It's been a busy year at Reddit. Interim CEO Ellen Pao stepped down while fighting a very public legal battle, the site banned some of its most offensive communities — all while a former CEO started leaking secrets. During all this madness, Reddit announced it was launching a video division focused on original content, and now it has finally arrived.
The first videos were published today alongside the debut of Upvoted, its own news site. They are, as was promised in May, video versions of the site's popular "Ask Me Anything" (AMA) series. The first three subjects are astrophysicist Neil deGrasse Tyson, FiveThirtyEight's Nate Silver, and musician and actress Hilary Duff.
Video AMAs, documentary series, and more
Each video runs somewhere around 10 minutes, and they are presented in a very simple manner. After a brief, documentary-style intro, each AMA subject answers a number of questions while being filmed by a few cameras in a black room. Occasional animated overlays or cuts to other videos help fill in the gaps of the explanation, but the style is not complex. Adding video to the familiar AMA format helps "capture the nuance of each expression; the feeling of every response," according to Reddit.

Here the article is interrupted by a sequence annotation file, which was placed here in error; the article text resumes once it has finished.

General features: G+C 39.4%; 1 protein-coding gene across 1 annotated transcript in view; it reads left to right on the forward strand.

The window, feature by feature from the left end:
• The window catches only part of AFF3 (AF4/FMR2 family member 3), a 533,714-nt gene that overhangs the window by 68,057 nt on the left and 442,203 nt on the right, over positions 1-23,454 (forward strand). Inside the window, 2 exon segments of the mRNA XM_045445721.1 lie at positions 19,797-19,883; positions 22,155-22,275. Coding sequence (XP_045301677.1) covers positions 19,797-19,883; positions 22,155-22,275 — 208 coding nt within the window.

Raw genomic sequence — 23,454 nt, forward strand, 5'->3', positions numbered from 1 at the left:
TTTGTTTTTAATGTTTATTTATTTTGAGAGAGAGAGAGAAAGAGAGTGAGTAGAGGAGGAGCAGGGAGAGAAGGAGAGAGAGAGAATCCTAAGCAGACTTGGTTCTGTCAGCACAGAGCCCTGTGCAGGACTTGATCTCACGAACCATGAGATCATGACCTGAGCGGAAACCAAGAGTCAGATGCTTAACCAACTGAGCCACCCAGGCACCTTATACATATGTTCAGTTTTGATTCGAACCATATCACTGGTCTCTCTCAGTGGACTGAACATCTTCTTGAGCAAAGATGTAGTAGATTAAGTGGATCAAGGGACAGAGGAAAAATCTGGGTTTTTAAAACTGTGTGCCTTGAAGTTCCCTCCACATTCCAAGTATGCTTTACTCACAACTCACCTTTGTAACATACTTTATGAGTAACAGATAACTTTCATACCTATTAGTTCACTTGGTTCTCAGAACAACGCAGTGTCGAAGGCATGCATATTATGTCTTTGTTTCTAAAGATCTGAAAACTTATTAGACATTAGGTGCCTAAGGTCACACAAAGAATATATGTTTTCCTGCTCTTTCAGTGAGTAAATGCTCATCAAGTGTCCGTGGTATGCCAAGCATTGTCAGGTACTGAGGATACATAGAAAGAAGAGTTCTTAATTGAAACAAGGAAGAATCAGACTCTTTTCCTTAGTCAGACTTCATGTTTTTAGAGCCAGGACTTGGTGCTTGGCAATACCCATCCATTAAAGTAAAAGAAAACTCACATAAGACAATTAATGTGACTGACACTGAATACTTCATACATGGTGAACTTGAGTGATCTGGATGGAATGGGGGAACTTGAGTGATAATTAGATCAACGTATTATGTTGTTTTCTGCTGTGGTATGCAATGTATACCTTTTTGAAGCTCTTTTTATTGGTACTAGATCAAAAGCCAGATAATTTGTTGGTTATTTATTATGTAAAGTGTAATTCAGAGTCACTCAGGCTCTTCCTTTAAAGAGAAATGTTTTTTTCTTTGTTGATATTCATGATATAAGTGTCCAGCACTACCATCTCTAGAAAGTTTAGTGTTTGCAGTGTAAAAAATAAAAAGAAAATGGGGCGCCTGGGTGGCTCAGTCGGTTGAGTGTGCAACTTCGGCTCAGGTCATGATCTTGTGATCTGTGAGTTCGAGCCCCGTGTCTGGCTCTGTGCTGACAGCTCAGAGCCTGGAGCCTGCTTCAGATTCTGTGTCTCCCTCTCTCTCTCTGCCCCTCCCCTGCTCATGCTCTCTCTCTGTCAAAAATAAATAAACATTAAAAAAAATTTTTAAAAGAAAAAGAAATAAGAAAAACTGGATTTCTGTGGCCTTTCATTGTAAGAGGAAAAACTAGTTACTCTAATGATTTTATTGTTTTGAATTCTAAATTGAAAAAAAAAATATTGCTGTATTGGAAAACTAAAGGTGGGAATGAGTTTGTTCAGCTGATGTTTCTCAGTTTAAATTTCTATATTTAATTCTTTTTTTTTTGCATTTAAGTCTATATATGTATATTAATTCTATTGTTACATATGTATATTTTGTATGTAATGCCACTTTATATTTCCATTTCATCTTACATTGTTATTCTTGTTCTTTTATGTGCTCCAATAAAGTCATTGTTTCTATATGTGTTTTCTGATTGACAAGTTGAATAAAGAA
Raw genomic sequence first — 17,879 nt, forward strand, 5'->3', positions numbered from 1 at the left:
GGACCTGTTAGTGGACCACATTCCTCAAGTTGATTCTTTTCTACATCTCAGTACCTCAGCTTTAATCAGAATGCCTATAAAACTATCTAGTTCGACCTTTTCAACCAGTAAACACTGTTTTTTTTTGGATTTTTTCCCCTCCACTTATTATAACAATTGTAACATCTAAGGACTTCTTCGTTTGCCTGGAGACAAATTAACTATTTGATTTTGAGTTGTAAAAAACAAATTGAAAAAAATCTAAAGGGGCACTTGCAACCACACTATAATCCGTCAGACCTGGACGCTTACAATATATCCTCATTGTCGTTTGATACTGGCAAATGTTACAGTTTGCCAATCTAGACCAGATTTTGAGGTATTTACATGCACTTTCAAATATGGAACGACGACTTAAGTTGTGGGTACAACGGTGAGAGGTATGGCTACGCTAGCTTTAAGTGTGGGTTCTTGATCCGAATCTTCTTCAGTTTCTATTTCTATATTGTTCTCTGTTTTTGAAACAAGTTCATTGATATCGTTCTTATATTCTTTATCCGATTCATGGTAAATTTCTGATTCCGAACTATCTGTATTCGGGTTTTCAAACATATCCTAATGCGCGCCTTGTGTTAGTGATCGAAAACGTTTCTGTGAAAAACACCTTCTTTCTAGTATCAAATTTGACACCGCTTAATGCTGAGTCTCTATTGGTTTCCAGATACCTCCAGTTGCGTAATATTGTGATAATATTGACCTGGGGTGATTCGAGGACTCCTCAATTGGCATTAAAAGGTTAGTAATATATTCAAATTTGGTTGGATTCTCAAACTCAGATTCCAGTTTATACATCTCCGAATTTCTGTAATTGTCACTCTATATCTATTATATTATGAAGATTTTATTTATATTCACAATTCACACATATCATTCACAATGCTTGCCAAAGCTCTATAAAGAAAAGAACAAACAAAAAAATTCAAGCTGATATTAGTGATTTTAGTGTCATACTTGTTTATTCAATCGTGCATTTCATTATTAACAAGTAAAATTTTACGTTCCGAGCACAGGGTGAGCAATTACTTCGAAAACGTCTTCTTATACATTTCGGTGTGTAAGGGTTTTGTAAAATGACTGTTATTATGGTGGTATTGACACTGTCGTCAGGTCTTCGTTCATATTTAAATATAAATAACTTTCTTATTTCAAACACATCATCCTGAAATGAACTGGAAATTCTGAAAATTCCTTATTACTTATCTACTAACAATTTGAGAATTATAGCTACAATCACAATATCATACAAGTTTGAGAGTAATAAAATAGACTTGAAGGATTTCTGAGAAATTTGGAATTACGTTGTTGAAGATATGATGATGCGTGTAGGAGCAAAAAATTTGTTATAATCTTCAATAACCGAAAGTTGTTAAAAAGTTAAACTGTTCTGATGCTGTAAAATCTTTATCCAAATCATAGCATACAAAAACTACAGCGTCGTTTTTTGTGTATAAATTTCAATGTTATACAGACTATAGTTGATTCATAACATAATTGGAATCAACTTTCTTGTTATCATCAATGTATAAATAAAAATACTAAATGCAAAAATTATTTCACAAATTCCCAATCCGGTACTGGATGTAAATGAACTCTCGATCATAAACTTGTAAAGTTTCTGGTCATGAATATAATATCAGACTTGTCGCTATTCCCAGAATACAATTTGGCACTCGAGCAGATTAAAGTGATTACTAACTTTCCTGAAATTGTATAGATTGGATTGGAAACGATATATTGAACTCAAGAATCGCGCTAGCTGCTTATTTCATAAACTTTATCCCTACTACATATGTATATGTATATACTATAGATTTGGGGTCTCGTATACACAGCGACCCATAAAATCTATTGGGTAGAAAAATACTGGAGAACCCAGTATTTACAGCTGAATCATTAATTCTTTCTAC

Reddit's new video efforts are being helmed by two former Verge staffers, Stephen Greenwood and Jordan Oplinger. "Every community and every user has a voice on Reddit; we’re excited to use the power of video to amplify those voices," Oplinger told us back in May. That will involve not only the video AMAs, but also documentary and narrative series made "in partnership with specific Reddit communities," and — eventually — user-generated content.